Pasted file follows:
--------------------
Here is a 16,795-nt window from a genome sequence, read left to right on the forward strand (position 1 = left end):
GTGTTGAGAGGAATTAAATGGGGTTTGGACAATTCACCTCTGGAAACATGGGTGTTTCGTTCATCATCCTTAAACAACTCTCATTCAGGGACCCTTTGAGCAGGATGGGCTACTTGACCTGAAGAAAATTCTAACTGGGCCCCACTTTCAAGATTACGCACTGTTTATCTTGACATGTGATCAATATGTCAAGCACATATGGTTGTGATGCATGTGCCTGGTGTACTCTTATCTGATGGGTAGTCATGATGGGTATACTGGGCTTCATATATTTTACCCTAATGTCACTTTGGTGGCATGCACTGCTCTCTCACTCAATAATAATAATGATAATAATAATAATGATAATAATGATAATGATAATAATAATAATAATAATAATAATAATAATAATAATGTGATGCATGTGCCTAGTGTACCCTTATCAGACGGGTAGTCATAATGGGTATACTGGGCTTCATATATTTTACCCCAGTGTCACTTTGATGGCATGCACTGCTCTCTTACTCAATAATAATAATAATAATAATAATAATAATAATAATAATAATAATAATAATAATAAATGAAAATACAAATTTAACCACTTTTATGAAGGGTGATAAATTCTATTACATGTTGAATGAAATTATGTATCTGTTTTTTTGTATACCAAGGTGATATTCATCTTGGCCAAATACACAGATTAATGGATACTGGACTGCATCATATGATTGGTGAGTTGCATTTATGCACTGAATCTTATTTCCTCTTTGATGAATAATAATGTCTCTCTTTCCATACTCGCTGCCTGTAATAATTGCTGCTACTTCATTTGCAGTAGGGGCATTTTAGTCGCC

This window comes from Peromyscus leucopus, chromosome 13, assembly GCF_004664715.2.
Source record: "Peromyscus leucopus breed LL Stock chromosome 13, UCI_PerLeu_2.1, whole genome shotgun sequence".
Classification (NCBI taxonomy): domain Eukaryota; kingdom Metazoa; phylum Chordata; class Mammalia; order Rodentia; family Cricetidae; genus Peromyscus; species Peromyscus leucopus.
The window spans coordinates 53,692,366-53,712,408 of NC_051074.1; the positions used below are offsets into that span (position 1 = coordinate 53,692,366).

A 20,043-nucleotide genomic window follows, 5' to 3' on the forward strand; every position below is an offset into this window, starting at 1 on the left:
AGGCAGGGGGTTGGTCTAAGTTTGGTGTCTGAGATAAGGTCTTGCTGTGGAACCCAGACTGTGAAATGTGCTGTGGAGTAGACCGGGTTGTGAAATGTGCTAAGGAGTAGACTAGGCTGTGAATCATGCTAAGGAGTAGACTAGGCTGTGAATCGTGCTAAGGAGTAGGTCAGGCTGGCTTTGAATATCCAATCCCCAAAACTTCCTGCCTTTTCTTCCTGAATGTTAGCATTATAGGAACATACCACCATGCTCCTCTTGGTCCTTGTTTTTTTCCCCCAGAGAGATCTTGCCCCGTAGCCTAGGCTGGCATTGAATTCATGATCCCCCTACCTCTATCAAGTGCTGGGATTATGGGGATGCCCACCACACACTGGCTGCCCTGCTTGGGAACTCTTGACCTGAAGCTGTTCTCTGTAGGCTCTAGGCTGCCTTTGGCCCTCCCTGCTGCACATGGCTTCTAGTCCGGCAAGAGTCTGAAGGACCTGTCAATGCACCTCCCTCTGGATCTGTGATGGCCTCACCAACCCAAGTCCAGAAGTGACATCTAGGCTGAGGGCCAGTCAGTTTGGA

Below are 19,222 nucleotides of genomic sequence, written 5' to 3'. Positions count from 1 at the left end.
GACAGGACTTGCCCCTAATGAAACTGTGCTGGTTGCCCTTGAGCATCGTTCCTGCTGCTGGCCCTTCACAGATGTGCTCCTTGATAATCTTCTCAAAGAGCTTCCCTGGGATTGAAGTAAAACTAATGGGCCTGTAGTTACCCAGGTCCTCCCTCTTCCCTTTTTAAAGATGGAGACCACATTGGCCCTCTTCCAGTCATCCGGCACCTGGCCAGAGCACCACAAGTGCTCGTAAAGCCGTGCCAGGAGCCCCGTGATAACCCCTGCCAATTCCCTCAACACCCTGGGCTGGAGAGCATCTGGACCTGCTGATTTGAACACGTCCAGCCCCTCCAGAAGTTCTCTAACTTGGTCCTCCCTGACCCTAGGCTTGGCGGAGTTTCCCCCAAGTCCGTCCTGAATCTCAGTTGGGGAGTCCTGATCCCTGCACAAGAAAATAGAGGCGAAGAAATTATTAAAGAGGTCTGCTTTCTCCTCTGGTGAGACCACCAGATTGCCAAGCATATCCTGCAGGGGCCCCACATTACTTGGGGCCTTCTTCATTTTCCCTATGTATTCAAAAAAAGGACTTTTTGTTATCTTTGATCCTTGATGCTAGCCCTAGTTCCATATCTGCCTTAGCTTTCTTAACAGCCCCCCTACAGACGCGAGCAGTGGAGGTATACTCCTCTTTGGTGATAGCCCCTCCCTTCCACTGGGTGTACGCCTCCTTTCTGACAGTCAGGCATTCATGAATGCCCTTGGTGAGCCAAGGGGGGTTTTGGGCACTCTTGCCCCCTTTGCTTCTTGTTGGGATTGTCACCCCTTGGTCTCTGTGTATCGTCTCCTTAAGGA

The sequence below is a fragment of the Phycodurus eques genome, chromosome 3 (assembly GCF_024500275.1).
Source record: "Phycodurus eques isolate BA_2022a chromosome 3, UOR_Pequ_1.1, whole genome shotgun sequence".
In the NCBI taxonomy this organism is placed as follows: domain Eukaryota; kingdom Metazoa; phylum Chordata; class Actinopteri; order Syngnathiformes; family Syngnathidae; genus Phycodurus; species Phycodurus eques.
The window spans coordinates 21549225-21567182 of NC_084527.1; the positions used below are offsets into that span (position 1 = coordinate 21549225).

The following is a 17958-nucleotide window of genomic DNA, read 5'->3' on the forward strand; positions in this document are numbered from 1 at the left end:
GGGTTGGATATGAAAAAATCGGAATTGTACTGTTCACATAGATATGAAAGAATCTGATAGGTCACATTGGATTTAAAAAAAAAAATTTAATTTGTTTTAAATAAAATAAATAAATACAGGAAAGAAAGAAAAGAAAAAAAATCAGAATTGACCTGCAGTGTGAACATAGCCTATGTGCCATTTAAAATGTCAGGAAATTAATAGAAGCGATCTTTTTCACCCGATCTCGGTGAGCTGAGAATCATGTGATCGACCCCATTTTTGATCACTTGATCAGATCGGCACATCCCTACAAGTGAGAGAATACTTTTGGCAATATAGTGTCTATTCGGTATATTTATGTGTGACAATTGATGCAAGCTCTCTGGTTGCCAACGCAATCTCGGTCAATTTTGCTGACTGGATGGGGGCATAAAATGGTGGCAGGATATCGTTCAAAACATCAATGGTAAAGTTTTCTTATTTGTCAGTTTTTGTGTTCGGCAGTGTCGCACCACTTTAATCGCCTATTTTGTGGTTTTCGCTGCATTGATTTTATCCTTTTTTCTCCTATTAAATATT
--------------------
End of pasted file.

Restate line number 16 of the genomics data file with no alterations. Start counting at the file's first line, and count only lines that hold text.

GGGTTGGATATGAAAAAATCGGAATTGTACTGTTCACATAGATATGAAAGAATCTGATAGGTCACATTGGATTTAAAAAAAAAAATTTAATTTGTTTTAAATAAAATAAATAAATACAGGAAAGAAAGAAAAGAAAAAAAATCAGAATTGACCTGCAGTGTGAACATAGCCTATGTGCCATTTAAAATGTCAGGAAATTAATAGAAGCGATCTTTTTCACCCGATCTCGGTGAGCTGAGAATCATGTGATCGACCCCATTTTTGATCACTTGATCAGATCGGCACATCCCTACAAGTGAGAGAATACTTTTGGCAATATAGTGTCTATTCGGTATATTTATGTGTGACAATTGATGCAAGCTCTCTGGTTGCCAACGCAATCTCGGTCAATTTTGCTGACTGGATGGGGGCATAAAATGGTGGCAGGATATCGTTCAAAACATCAATGGTAAAGTTTTCTTATTTGTCAGTTTTTGTGTTCGGCAGTGTCGCACCACTTTAATCGCCTATTTTGTGGTTTTCGCTGCATTGATTTTATCCTTTTTTCTCCTATTAAATATT